Time for business community to step up

October 09, 2005|By Bob Maginnis

After reading Hagerstown Mayor Richard "Dick" Trump's Oct. 2 interview with The Herald-Mail's Andy Schotz, I am convinced that the mayor's problem with the council is not just related to his personal style, but also to the fact that his philosophy is different from theirs.

The good news: I believe this disconnect can be fixed. The bad news: It will take some work on the part of Trump and the business community to do it and I wonder if either is willing to put in the time.

Putting in time is what it will take, as the Washington County Commissioners found out when they set up the 2-plus-2 committee made up of two council members and two commissioners.

When the group began meeting, the council members believed that county government was all for give and take, as long as the city was doing all the giving. Over time, some members of the council have been convinced otherwise.


In the matter of sharing new revenues, the commissioners have made the case that much of the cash needs to go toward the renovation of city schools, which will in turn assist in the city's revitalization.

If the list of 2-plus-2 accomplishments is skimpy, well, at least the two governments haven't sued each other lately and the "who's the biggest rooster in the barnyard" bluster from the county that led to major missteps on annexation and sewer rates seems to have dissipated.

Now to Trump. As the mayor said during a recent work session, the city must grow and the council should allow that growth and be confident that the problems associated with it can be solved. Developers need to be courted, the mayor believes, and not held strictly accountable if they run afoul of laws such as the Forest Conversation Act, for the alleged violation of which one developer is facing a $140,000 fine.

On the idea that this developer is a "good citizen" who has been "friendly to the city" and who has "put a lot of money into this community," Trump would rather negotiate the fine, perhaps allowing that developer to contribute cash to the construction of a fountain in the new University Park downtown.

It might work out that way, but the council has reason to distrust the business community in general. After all, the wife of the executive director of the Greater Hagerstown Committee ran on a slate that was determined to unseat the incumbents. Trump's argument about the council's obstructionism also sounds like the same one the Washington County Hospital has used and we know that so far that hasn't worked too well.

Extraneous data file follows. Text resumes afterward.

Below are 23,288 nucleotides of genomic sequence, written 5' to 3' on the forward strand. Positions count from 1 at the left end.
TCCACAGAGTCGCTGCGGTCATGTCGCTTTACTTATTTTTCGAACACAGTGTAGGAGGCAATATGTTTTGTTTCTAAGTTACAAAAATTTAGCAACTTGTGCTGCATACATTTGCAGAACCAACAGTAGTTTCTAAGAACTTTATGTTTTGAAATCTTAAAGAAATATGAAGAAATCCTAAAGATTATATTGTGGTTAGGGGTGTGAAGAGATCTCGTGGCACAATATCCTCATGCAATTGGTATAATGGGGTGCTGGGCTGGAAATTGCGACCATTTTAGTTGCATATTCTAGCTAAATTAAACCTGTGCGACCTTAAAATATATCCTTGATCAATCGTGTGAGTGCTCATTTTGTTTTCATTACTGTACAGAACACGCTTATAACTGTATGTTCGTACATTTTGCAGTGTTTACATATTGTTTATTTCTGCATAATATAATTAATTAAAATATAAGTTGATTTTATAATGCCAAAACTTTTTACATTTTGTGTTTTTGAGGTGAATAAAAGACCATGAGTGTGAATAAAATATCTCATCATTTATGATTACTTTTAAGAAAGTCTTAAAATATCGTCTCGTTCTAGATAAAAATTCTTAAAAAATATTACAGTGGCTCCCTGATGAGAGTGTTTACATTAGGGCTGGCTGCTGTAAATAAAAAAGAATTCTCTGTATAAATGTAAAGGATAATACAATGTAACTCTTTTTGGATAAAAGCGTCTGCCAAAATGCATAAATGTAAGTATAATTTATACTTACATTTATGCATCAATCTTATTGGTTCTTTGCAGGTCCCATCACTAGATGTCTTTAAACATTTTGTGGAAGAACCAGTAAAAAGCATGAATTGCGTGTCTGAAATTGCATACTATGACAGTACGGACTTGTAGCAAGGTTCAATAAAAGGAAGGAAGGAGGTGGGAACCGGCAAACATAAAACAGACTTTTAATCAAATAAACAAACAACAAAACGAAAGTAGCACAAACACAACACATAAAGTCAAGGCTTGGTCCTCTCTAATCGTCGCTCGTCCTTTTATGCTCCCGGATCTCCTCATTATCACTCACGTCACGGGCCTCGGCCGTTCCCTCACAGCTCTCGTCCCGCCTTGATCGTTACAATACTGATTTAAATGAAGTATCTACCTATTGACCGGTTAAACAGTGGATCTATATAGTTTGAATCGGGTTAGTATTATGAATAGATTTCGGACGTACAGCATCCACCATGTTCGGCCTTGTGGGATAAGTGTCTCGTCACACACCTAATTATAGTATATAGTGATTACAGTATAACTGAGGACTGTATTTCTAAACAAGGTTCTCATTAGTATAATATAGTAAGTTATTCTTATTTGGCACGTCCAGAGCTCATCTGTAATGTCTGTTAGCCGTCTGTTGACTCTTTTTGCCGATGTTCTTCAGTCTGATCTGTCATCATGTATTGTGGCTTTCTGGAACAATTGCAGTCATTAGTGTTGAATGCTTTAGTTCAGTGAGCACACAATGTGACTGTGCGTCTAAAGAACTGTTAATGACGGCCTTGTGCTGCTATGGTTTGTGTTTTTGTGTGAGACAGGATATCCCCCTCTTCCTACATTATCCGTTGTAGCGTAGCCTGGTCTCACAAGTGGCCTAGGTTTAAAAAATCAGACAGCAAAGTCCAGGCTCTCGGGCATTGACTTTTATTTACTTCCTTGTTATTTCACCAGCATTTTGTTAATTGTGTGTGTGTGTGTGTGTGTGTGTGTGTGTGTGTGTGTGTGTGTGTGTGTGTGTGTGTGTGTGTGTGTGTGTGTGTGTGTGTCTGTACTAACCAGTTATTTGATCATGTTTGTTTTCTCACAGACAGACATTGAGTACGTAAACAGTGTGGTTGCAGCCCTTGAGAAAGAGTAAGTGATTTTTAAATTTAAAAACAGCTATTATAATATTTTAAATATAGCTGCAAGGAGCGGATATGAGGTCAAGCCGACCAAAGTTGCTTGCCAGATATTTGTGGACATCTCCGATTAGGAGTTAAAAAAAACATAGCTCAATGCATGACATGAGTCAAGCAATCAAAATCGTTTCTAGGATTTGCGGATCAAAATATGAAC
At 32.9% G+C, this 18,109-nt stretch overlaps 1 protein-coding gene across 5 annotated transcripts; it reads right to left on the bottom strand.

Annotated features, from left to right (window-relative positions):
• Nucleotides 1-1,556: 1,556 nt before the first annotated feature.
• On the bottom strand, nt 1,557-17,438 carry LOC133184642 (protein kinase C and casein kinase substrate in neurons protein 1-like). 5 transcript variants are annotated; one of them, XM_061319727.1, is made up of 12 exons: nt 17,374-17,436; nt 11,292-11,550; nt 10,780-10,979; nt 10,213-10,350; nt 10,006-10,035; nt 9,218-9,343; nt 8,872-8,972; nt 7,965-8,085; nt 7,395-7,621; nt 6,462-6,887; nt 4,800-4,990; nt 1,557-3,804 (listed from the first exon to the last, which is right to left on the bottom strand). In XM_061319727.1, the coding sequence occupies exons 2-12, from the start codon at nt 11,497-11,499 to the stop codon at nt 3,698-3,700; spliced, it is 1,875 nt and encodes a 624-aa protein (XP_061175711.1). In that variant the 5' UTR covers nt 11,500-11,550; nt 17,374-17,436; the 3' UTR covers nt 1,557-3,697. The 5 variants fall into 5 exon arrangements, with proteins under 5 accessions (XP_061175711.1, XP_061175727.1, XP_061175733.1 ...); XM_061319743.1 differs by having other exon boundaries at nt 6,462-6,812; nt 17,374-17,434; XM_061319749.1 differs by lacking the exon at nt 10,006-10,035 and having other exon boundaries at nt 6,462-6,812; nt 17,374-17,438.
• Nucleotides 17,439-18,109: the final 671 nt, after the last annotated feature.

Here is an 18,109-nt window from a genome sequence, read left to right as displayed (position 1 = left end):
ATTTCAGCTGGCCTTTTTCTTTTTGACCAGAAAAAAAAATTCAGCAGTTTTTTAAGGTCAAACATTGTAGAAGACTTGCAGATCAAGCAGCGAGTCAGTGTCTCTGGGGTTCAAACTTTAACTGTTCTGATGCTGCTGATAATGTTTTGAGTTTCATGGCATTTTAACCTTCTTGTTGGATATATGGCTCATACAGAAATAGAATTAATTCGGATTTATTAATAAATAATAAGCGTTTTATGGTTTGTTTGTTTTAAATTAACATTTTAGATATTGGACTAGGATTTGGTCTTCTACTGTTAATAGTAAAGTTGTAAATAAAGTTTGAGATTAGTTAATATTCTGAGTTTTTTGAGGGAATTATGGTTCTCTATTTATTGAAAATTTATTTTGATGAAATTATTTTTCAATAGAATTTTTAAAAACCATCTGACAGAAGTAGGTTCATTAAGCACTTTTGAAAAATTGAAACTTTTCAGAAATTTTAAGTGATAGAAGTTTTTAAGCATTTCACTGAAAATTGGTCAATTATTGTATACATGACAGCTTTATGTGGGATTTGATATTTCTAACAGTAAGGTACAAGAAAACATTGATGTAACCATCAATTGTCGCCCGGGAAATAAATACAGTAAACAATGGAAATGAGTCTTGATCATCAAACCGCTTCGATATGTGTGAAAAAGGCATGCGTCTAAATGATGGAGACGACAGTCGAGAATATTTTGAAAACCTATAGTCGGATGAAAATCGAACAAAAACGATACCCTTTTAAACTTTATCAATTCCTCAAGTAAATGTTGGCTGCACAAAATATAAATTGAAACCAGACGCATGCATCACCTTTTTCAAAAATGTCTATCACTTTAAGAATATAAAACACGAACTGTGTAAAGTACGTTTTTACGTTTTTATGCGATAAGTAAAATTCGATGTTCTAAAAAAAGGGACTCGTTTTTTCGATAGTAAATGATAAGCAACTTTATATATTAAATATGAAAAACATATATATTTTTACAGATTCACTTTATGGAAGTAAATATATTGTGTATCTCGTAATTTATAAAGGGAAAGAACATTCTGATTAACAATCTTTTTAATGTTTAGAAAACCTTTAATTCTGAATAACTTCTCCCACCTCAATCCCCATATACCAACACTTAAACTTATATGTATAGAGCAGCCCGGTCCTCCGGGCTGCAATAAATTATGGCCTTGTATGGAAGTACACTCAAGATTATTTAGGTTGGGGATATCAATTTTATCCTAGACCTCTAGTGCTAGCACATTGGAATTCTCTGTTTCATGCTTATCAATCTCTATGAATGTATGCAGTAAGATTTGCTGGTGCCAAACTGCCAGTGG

The council sees growth rushing at them and the developers as people who resemble patrons at an all-you-can-eat buffet who are trying to munch all they can before the serving line shuts down.

This isn't entirely fair, because many developers are trying to play by the rules as they're written now. It's their bad fortune that council members have decided that if they allow development to proceed at the densities now allowed in the zoning ordinance, the city will be overwhelmed and unable to provide services.

That's one reason behind Councilman Kristin Aleshire's quest to push developers to alter their plans in exchange for city approval. Developer Ken Jordan's project on 52 acres along Haven Road has been reduced from his original proposal of 450 dwelling units to 376.

I'd bet if it were put to a vote, most city residents would back Aleshire's philosophy, which holds that the city need not automatically accept what developers propose.

But there are flaws in both sides' thinking. Trump seems to be clinging to the outdated idea that if the council says "no" to a developer, no one will ever ask again. The council is clinging to the unrealistic belief that if they don't hold back the tide, no one else will. In truth, the school system and state sewer officials will have a big say, even though the council is resisting (wrongly, in my view) giving schools a greater say in this.

So what's my solution to this gridlock? Trump is outnumbered and even if the charter isn't changed, he hasn't got much power. He has what Teddy Roosevelt called "the bully pulpit," but using it to scold the council isn't the approach that will work.

What Trump should do is persuade the business community to contribute to city projects without asking for anything in return. As a born-again Christian, Trump is certainly familiar with Luke 6:35, which quotes Jesus as saying "But love ye your enemies, and do good and lend, hoping for nothing again ..."

Pardon this sinner for quoting the Bible, but this chapter's prescription to do things without expecting something in return is not only good for the soul, but smart public relations as well. This will be especially true if the council can begin to see business leaders as people with the good of the community at heart.

Yes it's unfair that people who have done a great deal already should have to prove themselves to this group of elected officials. But this is the hand that's been dealt and it's about three and a half years until the next deal. So the business community can fold and watch, hoping they'll get a more compliant council the next time, or they can be proactive and work on the relationship now.

And one more thing: Rightly or wrongly, they're tied to Trump, at least in the council's mind. This is probably why the proposal to fund an enhanced Leadership Hagerstown system got no support from council, even though it's a great program.

The business community's choice now is to either disavow Trump and work out their own separate relationship with the council or help the mayor on his political skills, which, if they were a house, would only qualify as a fixer-upper at this point. Will the business community will choose to get out its toolbox?

Stay tuned.

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